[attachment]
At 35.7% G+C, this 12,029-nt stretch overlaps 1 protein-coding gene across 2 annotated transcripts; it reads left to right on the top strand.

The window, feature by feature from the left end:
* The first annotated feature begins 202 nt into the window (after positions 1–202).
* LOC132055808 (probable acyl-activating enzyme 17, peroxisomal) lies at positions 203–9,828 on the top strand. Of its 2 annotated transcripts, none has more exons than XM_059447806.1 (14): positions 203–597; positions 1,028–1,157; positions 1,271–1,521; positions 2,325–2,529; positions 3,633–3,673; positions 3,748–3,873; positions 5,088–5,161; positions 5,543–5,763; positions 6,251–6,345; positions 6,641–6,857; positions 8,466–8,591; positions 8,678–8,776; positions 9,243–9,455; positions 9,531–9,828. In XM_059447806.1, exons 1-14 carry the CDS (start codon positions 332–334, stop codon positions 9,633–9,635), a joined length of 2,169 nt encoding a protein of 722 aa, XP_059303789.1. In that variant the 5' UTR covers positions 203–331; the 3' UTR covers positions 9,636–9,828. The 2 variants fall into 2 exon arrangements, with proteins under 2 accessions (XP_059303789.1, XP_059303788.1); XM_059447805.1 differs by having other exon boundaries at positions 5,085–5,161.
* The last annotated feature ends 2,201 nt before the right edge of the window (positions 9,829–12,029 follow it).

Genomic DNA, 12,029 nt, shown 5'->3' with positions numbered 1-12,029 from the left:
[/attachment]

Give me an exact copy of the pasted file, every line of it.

At 35.7% G+C, this 12,029-nt stretch overlaps 1 protein-coding gene across 2 annotated transcripts; it reads left to right on the top strand.

The window, feature by feature from the left end:
* The first annotated feature begins 202 nt into the window (after positions 1–202).
* LOC132055808 (probable acyl-activating enzyme 17, peroxisomal) lies at positions 203–9,828 on the top strand. Of its 2 annotated transcripts, none has more exons than XM_059447806.1 (14): positions 203–597; positions 1,028–1,157; positions 1,271–1,521; positions 2,325–2,529; positions 3,633–3,673; positions 3,748–3,873; positions 5,088–5,161; positions 5,543–5,763; positions 6,251–6,345; positions 6,641–6,857; positions 8,466–8,591; positions 8,678–8,776; positions 9,243–9,455; positions 9,531–9,828. In XM_059447806.1, exons 1-14 carry the CDS (start codon positions 332–334, stop codon positions 9,633–9,635), a joined length of 2,169 nt encoding a protein of 722 aa, XP_059303789.1. In that variant the 5' UTR covers positions 203–331; the 3' UTR covers positions 9,636–9,828. The 2 variants fall into 2 exon arrangements, with proteins under 2 accessions (XP_059303789.1, XP_059303788.1); XM_059447805.1 differs by having other exon boundaries at positions 5,085–5,161.
* The last annotated feature ends 2,201 nt before the right edge of the window (positions 9,829–12,029 follow it).

Genomic DNA, 12,029 nt, shown 5'->3' with positions numbered 1-12,029 from the left: